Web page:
We celebrated our first National Day without the delightful traditional public parades of children accompanied by their parents and teachers in Bunad. It was the first time since the Second World War that the parade had been cancelled. Bunad is the traditional dress of Norwegians consisting of a beautifully embroidered long black, blue, grey or green wool skirt (depending on the area one comes from), an embroidered white cotton blouse, a long black wool cape and an embroidered purse hung from the waist. The main jewellery is intricately decorated large silver brooches on the chest and collar. Bunad is usually made for confirmation at age 15 and is used for life. It helps to not put on too much weight. The initial cost can be as much as 4000 pounds. Men often wear suits today instead of their traditional outfits. This year, National Day, 17thMay, was on a Sunday and we celebrated at a cousin’s home with dinner and many, many cakes. Alcohol is not traditionally served.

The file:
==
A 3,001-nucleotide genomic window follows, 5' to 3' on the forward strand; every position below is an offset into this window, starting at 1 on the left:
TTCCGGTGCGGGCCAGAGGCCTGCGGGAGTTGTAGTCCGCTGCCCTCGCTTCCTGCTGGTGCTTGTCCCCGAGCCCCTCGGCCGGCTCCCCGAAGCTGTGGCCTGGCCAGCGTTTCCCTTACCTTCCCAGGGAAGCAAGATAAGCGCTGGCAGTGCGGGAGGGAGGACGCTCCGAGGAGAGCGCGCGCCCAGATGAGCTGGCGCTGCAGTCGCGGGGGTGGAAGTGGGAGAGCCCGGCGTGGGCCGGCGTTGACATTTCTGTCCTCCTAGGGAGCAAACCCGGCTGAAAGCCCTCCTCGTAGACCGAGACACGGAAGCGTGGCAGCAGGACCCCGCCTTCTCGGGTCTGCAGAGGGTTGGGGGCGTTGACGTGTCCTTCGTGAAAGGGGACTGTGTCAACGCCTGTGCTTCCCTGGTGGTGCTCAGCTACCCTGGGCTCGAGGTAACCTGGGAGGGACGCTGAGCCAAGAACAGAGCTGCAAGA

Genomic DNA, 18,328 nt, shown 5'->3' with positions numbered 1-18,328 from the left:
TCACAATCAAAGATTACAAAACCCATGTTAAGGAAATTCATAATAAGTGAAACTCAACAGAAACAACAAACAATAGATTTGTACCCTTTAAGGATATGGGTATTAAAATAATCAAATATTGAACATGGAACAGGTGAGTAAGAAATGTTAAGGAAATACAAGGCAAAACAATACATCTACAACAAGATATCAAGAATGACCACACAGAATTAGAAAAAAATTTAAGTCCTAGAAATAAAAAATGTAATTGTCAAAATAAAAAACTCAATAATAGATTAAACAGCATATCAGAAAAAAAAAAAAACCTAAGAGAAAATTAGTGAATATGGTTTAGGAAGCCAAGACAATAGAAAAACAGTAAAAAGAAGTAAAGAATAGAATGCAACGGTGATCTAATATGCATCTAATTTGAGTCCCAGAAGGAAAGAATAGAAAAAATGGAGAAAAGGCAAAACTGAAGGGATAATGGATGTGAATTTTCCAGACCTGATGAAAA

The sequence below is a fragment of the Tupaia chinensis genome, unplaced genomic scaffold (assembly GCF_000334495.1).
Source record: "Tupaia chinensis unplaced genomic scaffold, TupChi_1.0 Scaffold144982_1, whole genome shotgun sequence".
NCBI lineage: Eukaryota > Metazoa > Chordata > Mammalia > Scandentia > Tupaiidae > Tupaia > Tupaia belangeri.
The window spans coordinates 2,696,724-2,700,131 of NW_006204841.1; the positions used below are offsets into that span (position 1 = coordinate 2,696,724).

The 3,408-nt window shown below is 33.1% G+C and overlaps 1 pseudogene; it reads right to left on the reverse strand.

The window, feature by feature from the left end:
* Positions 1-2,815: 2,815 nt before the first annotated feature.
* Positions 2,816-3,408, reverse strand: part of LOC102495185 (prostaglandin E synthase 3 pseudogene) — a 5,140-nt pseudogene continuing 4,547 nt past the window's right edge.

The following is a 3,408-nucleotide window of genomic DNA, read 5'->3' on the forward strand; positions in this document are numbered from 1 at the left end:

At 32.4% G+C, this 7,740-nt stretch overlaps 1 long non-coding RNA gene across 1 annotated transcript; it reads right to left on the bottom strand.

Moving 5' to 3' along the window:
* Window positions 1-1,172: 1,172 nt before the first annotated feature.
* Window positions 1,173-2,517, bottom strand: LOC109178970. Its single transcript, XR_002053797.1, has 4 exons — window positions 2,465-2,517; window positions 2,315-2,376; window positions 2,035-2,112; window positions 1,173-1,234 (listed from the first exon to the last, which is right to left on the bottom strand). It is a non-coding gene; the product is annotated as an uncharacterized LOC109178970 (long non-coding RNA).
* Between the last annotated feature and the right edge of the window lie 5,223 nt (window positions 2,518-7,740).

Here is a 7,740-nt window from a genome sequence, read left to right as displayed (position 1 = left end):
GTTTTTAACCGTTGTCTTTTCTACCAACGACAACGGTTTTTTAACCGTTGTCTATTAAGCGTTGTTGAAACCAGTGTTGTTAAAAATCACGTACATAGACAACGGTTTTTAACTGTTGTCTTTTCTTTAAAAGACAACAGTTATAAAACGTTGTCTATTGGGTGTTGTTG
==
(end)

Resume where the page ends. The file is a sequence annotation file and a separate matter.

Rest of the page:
The following day was my oral Norsk exams. The lowest level required for permanent residency is A1, whilst B2 is the Holy Grail. In general, I operate on two speeds, Whirlwind or Inert. My aptitude for language and musical instruments is the latter. As I’m no polyglot, Norwegian has been the bane of my existence for two years whilst attending Adult Language classes four hours daily. Think ‘Mind Your Language’ from the seventies. Nuff said. Six hundred hours of Norwegian lessons and fifty hours of Social Studies are free for asylum seekers, refugees and partners of Norwegians. It’s a condition to be fulfilled within three years if one hopes to get residency or citizenship. I’ve never met more committed teachers. Not only do they suffer through months of incomprehensible mumblings from us, they gently translate the finer points of integrating into Norwegian life. I slowly changed from feeling isolated, bewildered and a little resentful to a deep appreciation and gratitude to the country. 


‘Going to church  in Hardanger’ by Hans Dahl ( 1881-1919)